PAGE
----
Tuesday, April 27, 2010

Ninth Circuit Certifies Wal-Mart Gender Discrimination Class-Action Law Suit

In a divided 6 to 5 ruling, the Ninth Circuit Court of Appeals has certified a gender discrimination class-action lawsuit against Wal-Mart to proceed to trial. Wal-Mart is the world’s largest retailer. The gender discrimination lawsuit includes over 1 million women, and is the biggest employment discrimination case in U.S. history. Brad Seligman, a lawyer for the plaintiffs and executive director of the Impact Fund, a public-interest litigation organization that funds complex litigation, stated that “Wal-Mart tries to project an improved image as a good corporate citizen. No amount of P.R. is going to work until it addresses the claims of its female employees.”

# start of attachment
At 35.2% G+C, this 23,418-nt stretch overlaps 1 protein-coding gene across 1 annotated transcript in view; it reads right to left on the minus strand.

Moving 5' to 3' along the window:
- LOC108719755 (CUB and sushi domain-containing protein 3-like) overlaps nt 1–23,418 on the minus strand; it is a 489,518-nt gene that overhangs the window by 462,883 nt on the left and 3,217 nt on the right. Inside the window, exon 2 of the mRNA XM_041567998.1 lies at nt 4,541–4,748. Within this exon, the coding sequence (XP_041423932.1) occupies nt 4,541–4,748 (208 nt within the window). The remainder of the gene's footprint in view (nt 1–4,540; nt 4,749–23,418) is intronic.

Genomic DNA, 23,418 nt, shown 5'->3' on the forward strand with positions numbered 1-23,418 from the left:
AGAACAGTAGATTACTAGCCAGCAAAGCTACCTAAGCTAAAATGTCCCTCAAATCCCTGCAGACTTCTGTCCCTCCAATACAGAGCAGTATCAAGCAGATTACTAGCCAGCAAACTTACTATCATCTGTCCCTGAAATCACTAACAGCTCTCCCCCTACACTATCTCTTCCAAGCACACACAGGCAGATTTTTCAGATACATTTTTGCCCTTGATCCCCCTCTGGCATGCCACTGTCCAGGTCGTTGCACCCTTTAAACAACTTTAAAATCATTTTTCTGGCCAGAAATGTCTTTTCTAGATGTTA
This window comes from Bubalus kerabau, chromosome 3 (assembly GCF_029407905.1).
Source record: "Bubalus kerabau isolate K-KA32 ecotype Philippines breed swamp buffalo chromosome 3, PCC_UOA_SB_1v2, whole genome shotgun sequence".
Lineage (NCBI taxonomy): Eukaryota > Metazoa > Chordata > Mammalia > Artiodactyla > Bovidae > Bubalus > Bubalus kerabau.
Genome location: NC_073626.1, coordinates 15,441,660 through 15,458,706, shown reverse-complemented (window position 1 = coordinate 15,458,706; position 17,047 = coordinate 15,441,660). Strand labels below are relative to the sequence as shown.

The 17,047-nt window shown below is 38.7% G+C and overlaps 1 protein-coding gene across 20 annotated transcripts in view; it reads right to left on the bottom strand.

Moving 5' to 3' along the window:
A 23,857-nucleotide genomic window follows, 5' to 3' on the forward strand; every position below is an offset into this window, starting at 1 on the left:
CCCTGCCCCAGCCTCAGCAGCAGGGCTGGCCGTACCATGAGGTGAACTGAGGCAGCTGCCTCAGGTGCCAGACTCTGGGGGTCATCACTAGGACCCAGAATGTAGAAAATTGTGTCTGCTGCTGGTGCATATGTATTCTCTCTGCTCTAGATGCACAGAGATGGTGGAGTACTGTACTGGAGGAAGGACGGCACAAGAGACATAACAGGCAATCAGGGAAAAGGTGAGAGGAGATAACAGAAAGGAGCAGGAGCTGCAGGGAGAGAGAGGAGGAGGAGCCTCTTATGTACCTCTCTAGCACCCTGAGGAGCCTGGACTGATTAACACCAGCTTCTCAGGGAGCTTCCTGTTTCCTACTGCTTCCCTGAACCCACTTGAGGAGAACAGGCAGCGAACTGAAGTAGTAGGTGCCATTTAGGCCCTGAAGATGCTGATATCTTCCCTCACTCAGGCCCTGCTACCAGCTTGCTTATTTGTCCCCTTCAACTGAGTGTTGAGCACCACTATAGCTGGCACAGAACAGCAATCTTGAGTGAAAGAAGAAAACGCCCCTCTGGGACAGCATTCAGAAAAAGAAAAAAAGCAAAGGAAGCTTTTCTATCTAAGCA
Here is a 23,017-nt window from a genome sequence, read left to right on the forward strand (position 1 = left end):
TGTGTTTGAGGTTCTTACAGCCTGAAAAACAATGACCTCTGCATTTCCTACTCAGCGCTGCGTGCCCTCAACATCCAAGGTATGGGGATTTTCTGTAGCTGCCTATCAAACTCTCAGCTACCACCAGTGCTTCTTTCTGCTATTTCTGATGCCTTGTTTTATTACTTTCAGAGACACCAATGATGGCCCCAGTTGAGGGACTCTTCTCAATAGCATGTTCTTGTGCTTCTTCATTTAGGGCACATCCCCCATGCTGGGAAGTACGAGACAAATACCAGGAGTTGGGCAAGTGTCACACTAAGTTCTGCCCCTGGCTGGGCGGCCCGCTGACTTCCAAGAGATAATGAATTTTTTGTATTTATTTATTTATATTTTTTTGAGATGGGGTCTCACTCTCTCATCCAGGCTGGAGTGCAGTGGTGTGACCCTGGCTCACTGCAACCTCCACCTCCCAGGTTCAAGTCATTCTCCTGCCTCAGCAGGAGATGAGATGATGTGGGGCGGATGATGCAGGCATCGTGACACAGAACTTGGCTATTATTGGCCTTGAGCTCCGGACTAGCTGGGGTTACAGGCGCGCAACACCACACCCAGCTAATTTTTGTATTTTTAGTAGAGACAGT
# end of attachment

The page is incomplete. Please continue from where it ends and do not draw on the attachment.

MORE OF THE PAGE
The class-action lawsuit was originally filed against Wal-Mart in June 2001 by six female Wal-Mart employees who had worked in 13 Wal-Mart stores. The lawsuit alleged that Wal-Mart engaged in a pattern and practice of discriminating against women in promotions, pay, training and job assignments. Since the filing of the lawsuit, Wal-Mart has fiercely defended itself and its outside counsel, Theodore Boutrous, a partner Gibson Dunn & Crutcher LLP, has successfully managed to delay the case for nine long years including obtaining a stay of discovery during the pendency of several appeals. It is not surprising that Wal-Mart's general counsel, Jeff Gearhart, stated that "…Wal-Mart is considering options, including seeking review from the Supreme Court... We do not believe the claims alleged by the six individuals who brought this suit are representative of the experiences of our female associates." Appeals have delayed the lawsuit from moving to trial thus far, Wal-Mart has nothing to lose by appealing the decision to the Supreme Court, other than time.